In one of my previous posts I mentioned a phenomenon called presence, which is a potent experience capable of convincing a person that they occupy a place which they do not exist physically. This experience is difficult to describe but is the quintessential point I, and other researchers in the field of virtual reality, believe the technological and the therapeutic intersect. This post will attempt to explain how presence is achieved and how it can be therapeutic.
Presence, in terms of artistic experience, is also called immersion, explained by philosopher, Samuel Coleridge, as a “suspension of disbelief”. This experience can occur in any medium, such as a good book, or a tv show. If you can imagine a quiet evening with a book where an exciting story can make you forget that you have been turning the page for hours. This is an example of immersion. You feel as though you are a visitor to the story, or a witness to the events unfolding in your minds eye. What virtual reality (VR) accomplishes is immersion but replacing the minds eye with direct visual input. Continue reading *The views expressed by our authors are personal opinions and do not necessarily reflect the views of the CCPA
Moore’s law is an observation of exponential improvement in digital technology both due to the accumulating effect of research and development, and also the falling consumer cost of products. This describes a trend that we have been witnessing for the past few decades, and the explanation to our increasingly digital life style as Canadians. Computers used to be the size of trailer homes and very costly, convincing people that it was impossible that the computer would ever be a mainstream consumer product. The average person today carries with them more computer power in their pocket than was used during the Apollo missions to put humans on the moon. So what does this have to do with counselling and psychotherapy?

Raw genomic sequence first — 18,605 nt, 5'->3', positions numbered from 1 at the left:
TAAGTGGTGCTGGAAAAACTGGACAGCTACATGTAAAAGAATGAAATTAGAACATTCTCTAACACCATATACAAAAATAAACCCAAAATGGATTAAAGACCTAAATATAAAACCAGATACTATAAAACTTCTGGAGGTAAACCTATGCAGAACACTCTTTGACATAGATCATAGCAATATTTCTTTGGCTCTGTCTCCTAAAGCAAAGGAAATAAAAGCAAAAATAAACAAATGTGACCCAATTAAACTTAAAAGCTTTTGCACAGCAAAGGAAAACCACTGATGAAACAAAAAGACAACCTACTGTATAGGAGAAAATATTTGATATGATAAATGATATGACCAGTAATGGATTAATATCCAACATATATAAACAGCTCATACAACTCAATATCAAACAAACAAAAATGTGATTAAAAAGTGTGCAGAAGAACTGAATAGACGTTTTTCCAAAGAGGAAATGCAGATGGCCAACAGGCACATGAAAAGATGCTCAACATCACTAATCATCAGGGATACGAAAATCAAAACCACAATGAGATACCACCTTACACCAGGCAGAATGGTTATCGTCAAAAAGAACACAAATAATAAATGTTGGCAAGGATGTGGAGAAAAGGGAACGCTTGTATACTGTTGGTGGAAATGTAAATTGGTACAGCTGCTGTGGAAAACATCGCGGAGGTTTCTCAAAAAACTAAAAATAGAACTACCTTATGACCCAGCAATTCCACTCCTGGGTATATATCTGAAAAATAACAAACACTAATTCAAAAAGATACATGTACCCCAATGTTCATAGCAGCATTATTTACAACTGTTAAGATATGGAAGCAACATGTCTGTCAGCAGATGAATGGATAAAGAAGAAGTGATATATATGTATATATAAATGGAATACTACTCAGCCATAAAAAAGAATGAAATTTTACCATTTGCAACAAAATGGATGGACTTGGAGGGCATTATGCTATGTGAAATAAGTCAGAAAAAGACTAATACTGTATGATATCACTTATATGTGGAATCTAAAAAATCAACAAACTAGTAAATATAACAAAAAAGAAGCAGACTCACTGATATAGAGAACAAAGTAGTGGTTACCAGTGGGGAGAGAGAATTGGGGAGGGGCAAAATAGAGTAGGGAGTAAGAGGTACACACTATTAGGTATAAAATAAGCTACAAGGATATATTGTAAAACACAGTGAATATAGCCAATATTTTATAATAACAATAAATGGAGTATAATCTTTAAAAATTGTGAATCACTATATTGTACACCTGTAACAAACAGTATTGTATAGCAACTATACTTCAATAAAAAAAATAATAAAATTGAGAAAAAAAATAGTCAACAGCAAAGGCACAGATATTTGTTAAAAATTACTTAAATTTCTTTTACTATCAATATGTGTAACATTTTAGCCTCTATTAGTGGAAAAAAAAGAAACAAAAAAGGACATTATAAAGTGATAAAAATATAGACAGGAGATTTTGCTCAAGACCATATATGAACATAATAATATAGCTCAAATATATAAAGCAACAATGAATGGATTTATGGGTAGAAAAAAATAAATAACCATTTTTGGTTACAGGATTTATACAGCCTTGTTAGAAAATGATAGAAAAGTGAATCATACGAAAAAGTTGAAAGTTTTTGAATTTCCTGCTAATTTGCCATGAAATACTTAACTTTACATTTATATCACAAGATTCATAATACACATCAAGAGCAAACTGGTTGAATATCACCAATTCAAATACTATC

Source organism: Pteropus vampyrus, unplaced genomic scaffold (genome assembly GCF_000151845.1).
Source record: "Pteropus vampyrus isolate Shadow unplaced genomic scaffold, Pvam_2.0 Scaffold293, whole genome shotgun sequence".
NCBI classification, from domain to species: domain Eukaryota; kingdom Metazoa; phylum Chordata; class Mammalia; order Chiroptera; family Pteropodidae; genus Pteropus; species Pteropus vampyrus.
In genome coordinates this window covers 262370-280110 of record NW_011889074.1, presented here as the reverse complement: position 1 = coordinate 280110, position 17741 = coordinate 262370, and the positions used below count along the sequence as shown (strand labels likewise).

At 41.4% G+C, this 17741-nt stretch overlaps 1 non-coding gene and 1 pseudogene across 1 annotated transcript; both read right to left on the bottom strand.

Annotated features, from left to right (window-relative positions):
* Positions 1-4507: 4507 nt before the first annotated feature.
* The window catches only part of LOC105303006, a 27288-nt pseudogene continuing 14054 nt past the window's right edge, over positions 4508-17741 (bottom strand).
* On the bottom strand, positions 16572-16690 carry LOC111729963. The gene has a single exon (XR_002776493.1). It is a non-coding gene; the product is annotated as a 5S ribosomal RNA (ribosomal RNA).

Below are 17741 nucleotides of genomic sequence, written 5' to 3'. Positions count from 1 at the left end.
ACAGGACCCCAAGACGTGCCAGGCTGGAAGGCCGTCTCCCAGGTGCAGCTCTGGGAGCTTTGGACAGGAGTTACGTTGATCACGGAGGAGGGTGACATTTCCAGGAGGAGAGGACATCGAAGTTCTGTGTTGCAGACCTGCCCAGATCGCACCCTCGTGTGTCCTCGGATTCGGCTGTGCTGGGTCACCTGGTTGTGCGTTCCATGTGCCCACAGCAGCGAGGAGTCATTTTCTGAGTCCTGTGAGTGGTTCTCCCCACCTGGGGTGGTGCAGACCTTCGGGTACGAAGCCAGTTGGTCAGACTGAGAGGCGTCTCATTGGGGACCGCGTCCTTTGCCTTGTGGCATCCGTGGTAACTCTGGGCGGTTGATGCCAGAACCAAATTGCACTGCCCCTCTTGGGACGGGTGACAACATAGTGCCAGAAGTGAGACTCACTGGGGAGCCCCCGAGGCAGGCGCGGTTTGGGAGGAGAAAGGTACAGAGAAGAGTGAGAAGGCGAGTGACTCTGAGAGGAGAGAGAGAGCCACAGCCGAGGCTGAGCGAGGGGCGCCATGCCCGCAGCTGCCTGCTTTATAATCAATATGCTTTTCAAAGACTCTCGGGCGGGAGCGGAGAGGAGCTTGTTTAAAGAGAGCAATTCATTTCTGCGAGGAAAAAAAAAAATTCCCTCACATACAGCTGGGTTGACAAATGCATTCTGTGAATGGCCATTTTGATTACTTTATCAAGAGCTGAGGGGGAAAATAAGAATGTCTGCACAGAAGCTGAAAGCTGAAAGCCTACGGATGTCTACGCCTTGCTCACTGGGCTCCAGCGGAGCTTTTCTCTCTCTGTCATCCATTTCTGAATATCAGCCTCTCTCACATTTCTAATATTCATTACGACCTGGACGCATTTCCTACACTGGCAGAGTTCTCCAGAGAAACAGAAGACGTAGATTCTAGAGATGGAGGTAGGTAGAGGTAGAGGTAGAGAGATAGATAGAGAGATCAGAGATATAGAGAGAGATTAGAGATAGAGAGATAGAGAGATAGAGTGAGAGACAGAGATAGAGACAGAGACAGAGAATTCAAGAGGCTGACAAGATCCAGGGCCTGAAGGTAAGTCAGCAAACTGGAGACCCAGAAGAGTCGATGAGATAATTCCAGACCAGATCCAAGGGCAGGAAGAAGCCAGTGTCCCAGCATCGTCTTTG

A new fleet of wearable technologies will be saturating the markets in the coming years. These technologies have great implications for how we interact with our world and with each other. Virtual reality (VR) can become one of those technologies which revolutionizes psychotherapy. VR is typically experienced through a head-mounted device and gives the user the experience of presence, a phenomenon whereby the user is convinced they are in a place other than reality, regardless of their conscious acknowledgment that what they are witnessing is not real. Once a person puts on one of these headsets, they are transported into an entirely crafted digital world . The programmable nature of digital technology means that a user can exist anywhere in reality, and in fantasy. A person can experience the thrill and excitement of a 100 foot high roller coaster, and moments later, be visibly shaken, left alone in a claustrophobic series of hallways and crypts. One can soar gracefully through space observing spiral galaxies to an accompanying orchestra, or simply relax within a virtual cinema with friends and family connected through the internet. Due to VR’s powerful impact, it has the potential to provide convincing therapeutic tools to aid in many therapies which rely on visualization, such as therapies to help manage phobias, anxieties, depression, and even mindfulness training for relaxation, among others.
Continue reading *The views expressed by our authors are personal opinions and do not necessarily reflect the views of the CCPA